How will the landscape shape itself to the dominant men of the new time and in relation to themselves? What is the will and purpose that these men of will and purpose will find above and comprehending their own? Into this our enquiry resolves itself. They will hold with Schopenhauer, I believe, and with those who build themselves on Malthus and Darwin, that the scheme of being in which we live is a struggle of existences to expand and develop themselves to their full completeness, and to propagate and increase themselves. But being men of action, they will feel nothing of the glamour of misery that irresponsible and sexually vitiated shareholder, Schopenhauer, threw over this recognition. The final object of this struggle among existences they will not understand; they will have abandoned the search for ultimates; they will state this scheme of a struggle as a proximate object, sufficiently remote and spacious to enclose and explain all their possible activities. They will seek God's purpose in the sphere of their activities, and desire no more; as the soldier in battle desires no more than the immediate conflict before him. They will admit failure as an individual aspect of things, as a soldier seeking victory admits the possibility of death; but they will refuse to admit as a part of their faith in God that any existence, even if it is an existence that is presently entirely erased, can be needless or vain. It will have reacted on the existences that survive; it will be justified for ever in the modification it has produced in them. They will find in themselves—it must be remembered I am speaking of a class that has naturally segregated, and not of men as a whole—a desire, a passion almost, to create and organise, to put in order, to get the maximum result from certain possibilities. They will all be artists in reality, with a passion for simplicity and directness and an impatience of confusion and inefficiency. The determining frame of their ethics, the more spacious scheme to which they will shape the schemes of their individual wills, will be the elaboration of that future world-state to which all things are pointing. They will not conceive of it as a millennial paradise, a blissful inconsequent stagnation, but as a world-state of active ampler human beings, full of knowledge and energy, free from much of the baseness and limitations, the needless pains and dishonours of the world disorder of to-day, but still struggling, struggling against ampler but still too narrow restrictions and for still more spacious objects than our vistas have revealed. For that as a general end, for the special work that contributes to it as an individual end, they will make the plans and the limiting rules of their lives.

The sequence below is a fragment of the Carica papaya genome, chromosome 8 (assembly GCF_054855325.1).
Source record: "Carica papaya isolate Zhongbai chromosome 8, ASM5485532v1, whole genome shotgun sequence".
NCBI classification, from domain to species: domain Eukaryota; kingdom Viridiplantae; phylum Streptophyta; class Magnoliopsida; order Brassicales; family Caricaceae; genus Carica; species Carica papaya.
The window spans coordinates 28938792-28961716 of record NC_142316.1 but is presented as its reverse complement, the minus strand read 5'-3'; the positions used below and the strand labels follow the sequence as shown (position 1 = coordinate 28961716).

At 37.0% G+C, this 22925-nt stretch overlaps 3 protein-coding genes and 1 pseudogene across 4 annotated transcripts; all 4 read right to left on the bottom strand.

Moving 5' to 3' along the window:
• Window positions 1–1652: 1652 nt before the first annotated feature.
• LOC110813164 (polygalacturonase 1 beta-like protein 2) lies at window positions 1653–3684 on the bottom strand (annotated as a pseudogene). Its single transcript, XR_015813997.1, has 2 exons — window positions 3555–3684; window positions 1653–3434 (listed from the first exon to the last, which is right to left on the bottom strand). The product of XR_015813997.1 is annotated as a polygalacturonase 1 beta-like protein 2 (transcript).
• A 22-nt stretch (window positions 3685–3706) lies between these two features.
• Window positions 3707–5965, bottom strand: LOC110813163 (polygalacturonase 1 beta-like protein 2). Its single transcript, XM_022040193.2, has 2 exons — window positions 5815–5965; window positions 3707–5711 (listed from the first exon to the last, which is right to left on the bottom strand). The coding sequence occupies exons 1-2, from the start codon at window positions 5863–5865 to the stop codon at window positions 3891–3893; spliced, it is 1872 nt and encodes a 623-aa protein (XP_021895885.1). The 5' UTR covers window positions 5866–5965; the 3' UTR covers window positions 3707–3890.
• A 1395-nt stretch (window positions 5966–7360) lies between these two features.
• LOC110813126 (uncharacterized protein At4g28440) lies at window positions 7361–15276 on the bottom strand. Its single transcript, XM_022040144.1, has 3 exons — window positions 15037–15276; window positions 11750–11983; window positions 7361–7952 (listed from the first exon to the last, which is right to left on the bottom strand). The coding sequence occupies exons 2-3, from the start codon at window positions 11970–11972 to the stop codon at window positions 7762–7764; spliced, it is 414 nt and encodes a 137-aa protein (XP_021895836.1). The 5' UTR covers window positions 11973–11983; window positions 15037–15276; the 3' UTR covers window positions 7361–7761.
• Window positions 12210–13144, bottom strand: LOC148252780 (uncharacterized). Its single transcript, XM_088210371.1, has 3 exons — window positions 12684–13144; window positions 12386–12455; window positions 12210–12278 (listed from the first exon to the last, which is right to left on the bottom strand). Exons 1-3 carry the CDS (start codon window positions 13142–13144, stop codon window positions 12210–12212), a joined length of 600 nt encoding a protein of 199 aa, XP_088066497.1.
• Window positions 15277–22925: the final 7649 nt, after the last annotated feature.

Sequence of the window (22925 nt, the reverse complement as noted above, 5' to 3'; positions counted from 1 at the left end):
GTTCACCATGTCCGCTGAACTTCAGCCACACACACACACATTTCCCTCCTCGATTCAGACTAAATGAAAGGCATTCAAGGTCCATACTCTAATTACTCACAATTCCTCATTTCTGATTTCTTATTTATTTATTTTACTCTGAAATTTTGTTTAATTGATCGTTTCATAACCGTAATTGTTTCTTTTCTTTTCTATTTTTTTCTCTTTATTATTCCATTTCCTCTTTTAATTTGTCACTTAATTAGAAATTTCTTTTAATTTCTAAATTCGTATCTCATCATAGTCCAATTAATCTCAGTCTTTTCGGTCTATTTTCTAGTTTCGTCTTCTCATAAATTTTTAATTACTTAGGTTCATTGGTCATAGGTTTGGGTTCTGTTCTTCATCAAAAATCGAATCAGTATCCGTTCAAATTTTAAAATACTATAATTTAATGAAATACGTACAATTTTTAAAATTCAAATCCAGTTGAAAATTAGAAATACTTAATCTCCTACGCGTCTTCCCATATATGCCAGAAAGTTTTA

It is manifest that a reconstructed ethical system, reconstructed in the light of modern science and to meet the needs of such temperaments and characters as the evolution of mechanism will draw together and develop, will give very different values from those given by the existing systems (if they can be called systems) to almost all the great matters of conduct. Under scientific analysis the essential facts of life are very clearly shown to be two—birth and death. All life is the effort of the thing born, driven by fears, guided by instincts and desires, to evade death, to evade even the partial death of crippling or cramping or restriction, and to attain to effective procreation, to the victory of another birth. Procreation is the triumph of the living being over death; and in the case of man, who adds mind to his body, it is not only in his child but in the dissemination of his thought, the expression of his mind in things done and made, that his triumph is to be found. And the ethical system of these men of the New Republic, the ethical system which will dominate the world-state, will be shaped primarily to favour the procreation of what is fine and efficient and beautiful in humanity—beautiful and strong bodies, clear and powerful minds, and a growing body of knowledge—and to check the procreation of base and servile types, of fear-driven and cowardly souls, of all that is mean and ugly and bestial in the souls, bodies, or habits of men. To do the latter is to do the former; the two things are inseparable. And the method that nature has followed hitherto in the shaping of the world, whereby weakness was prevented from propagating weakness, and cowardice and feebleness were saved from the accomplishment of their desires, the method that has only one alternative, the method that must in some cases still be called in to the help of man, is death. In the new vision death is no inexplicable horror, no pointless terminal terror to the miseries of life, it is the end of all the pain of life, the end of the bitterness of failure, the merciful obliteration of weak and silly and pointless things. . . .